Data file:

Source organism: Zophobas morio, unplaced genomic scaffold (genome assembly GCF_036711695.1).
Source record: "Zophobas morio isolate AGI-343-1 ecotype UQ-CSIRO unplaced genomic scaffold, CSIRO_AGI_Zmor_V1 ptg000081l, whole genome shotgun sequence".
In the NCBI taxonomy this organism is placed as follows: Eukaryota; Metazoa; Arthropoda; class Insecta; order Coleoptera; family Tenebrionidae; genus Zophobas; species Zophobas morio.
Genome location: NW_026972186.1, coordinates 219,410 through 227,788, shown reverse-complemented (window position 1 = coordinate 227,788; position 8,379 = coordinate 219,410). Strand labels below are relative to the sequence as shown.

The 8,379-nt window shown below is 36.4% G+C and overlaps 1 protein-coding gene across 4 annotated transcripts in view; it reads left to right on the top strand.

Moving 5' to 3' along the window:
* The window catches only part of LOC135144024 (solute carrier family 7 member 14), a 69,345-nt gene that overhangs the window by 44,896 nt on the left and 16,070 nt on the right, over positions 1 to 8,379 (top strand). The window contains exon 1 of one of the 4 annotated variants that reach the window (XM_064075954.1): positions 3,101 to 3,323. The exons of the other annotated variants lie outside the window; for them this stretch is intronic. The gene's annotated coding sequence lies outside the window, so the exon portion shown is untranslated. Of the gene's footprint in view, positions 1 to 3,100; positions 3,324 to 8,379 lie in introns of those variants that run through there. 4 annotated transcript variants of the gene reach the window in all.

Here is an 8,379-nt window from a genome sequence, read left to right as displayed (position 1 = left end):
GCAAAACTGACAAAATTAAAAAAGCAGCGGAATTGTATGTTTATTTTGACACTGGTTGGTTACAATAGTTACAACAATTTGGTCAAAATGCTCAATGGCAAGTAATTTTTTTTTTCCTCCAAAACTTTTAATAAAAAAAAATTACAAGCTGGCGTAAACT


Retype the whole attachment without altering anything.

Source organism: Zophobas morio, unplaced genomic scaffold (genome assembly GCF_036711695.1).
Source record: "Zophobas morio isolate AGI-343-1 ecotype UQ-CSIRO unplaced genomic scaffold, CSIRO_AGI_Zmor_V1 ptg000081l, whole genome shotgun sequence".
In the NCBI taxonomy this organism is placed as follows: Eukaryota; Metazoa; Arthropoda; class Insecta; order Coleoptera; family Tenebrionidae; genus Zophobas; species Zophobas morio.
Genome location: NW_026972186.1, coordinates 219,410 through 227,788, shown reverse-complemented (window position 1 = coordinate 227,788; position 8,379 = coordinate 219,410). Strand labels below are relative to the sequence as shown.

The 8,379-nt window shown below is 36.4% G+C and overlaps 1 protein-coding gene across 4 annotated transcripts in view; it reads left to right on the top strand.

Moving 5' to 3' along the window:
* The window catches only part of LOC135144024 (solute carrier family 7 member 14), a 69,345-nt gene that overhangs the window by 44,896 nt on the left and 16,070 nt on the right, over positions 1 to 8,379 (top strand). The window contains exon 1 of one of the 4 annotated variants that reach the window (XM_064075954.1): positions 3,101 to 3,323. The exons of the other annotated variants lie outside the window; for them this stretch is intronic. The gene's annotated coding sequence lies outside the window, so the exon portion shown is untranslated. Of the gene's footprint in view, positions 1 to 3,100; positions 3,324 to 8,379 lie in introns of those variants that run through there. 4 annotated transcript variants of the gene reach the window in all.

Here is an 8,379-nt window from a genome sequence, read left to right as displayed (position 1 = left end):
GCAAAACTGACAAAATTAAAAAAGCAGCGGAATTGTATGTTTATTTTGACACTGGTTGGTTACAATAGTTACAACAATTTGGTCAAAATGCTCAATGGCAAGTAATTTTTTTTTTCCTCCAAAACTTTTAATAAAAAAAAATTACAAGCTGGCGTAAACT